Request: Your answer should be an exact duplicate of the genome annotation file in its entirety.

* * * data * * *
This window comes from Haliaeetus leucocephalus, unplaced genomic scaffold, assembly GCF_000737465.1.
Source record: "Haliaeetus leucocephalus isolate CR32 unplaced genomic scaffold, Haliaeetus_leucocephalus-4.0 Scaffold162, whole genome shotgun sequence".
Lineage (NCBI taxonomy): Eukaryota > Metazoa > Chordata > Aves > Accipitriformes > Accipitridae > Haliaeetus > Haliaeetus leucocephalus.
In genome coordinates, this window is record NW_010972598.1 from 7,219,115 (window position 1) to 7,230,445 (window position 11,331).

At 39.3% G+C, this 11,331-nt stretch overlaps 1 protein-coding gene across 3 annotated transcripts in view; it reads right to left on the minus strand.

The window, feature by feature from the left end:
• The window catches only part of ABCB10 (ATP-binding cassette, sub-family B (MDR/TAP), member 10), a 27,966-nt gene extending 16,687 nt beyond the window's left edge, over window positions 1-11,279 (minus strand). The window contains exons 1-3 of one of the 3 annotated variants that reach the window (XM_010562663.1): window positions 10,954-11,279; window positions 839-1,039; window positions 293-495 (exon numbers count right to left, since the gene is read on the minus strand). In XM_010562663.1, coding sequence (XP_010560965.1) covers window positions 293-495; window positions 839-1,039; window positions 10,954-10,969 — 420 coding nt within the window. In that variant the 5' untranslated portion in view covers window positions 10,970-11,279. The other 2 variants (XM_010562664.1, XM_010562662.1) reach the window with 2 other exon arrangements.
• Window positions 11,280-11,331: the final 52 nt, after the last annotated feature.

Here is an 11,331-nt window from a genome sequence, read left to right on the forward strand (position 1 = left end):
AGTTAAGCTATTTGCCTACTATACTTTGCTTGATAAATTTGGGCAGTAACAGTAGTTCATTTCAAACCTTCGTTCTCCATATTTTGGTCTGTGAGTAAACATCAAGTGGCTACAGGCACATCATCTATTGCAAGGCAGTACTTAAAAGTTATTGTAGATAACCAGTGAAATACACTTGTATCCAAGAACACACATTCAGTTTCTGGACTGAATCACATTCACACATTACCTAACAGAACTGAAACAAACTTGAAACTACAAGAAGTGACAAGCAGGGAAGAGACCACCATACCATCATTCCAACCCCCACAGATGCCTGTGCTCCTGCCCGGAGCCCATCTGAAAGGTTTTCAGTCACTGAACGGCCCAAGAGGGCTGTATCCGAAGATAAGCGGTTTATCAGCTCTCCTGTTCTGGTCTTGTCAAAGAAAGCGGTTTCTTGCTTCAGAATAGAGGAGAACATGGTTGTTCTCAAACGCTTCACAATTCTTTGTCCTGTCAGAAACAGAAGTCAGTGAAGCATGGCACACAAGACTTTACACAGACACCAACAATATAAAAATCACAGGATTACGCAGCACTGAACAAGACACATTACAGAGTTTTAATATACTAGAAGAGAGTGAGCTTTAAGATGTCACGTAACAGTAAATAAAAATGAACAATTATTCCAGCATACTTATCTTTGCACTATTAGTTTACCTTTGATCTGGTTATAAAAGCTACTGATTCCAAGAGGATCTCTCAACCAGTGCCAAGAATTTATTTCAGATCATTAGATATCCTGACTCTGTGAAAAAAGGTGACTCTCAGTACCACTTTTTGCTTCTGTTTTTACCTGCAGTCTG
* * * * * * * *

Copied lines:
This window comes from Haliaeetus leucocephalus, unplaced genomic scaffold, assembly GCF_000737465.1.
Source record: "Haliaeetus leucocephalus isolate CR32 unplaced genomic scaffold, Haliaeetus_leucocephalus-4.0 Scaffold162, whole genome shotgun sequence".
Lineage (NCBI taxonomy): Eukaryota > Metazoa > Chordata > Aves > Accipitriformes > Accipitridae > Haliaeetus > Haliaeetus leucocephalus.
In genome coordinates, this window is record NW_010972598.1 from 7,219,115 (window position 1) to 7,230,445 (window position 11,331).

At 39.3% G+C, this 11,331-nt stretch overlaps 1 protein-coding gene across 3 annotated transcripts in view; it reads right to left on the minus strand.

The window, feature by feature from the left end:
• The window catches only part of ABCB10 (ATP-binding cassette, sub-family B (MDR/TAP), member 10), a 27,966-nt gene extending 16,687 nt beyond the window's left edge, over window positions 1-11,279 (minus strand). The window contains exons 1-3 of one of the 3 annotated variants that reach the window (XM_010562663.1): window positions 10,954-11,279; window positions 839-1,039; window positions 293-495 (exon numbers count right to left, since the gene is read on the minus strand). In XM_010562663.1, coding sequence (XP_010560965.1) covers window positions 293-495; window positions 839-1,039; window positions 10,954-10,969 — 420 coding nt within the window. In that variant the 5' untranslated portion in view covers window positions 10,970-11,279. The other 2 variants (XM_010562664.1, XM_010562662.1) reach the window with 2 other exon arrangements.
• Window positions 11,280-11,331: the final 52 nt, after the last annotated feature.

Here is an 11,331-nt window from a genome sequence, read left to right on the forward strand (position 1 = left end):
AGTTAAGCTATTTGCCTACTATACTTTGCTTGATAAATTTGGGCAGTAACAGTAGTTCATTTCAAACCTTCGTTCTCCATATTTTGGTCTGTGAGTAAACATCAAGTGGCTACAGGCACATCATCTATTGCAAGGCAGTACTTAAAAGTTATTGTAGATAACCAGTGAAATACACTTGTATCCAAGAACACACATTCAGTTTCTGGACTGAATCACATTCACACATTACCTAACAGAACTGAAACAAACTTGAAACTACAAGAAGTGACAAGCAGGGAAGAGACCACCATACCATCATTCCAACCCCCACAGATGCCTGTGCTCCTGCCCGGAGCCCATCTGAAAGGTTTTCAGTCACTGAACGGCCCAAGAGGGCTGTATCCGAAGATAAGCGGTTTATCAGCTCTCCTGTTCTGGTCTTGTCAAAGAAAGCGGTTTCTTGCTTCAGAATAGAGGAGAACATGGTTGTTCTCAAACGCTTCACAATTCTTTGTCCTGTCAGAAACAGAAGTCAGTGAAGCATGGCACACAAGACTTTACACAGACACCAACAATATAAAAATCACAGGATTACGCAGCACTGAACAAGACACATTACAGAGTTTTAATATACTAGAAGAGAGTGAGCTTTAAGATGTCACGTAACAGTAAATAAAAATGAACAATTATTCCAGCATACTTATCTTTGCACTATTAGTTTACCTTTGATCTGGTTATAAAAGCTACTGATTCCAAGAGGATCTCTCAACCAGTGCCAAGAATTTATTTCAGATCATTAGATATCCTGACTCTGTGAAAAAAGGTGACTCTCAGTACCACTTTTTGCTTCTGTTTTTACCTGCAGTCTG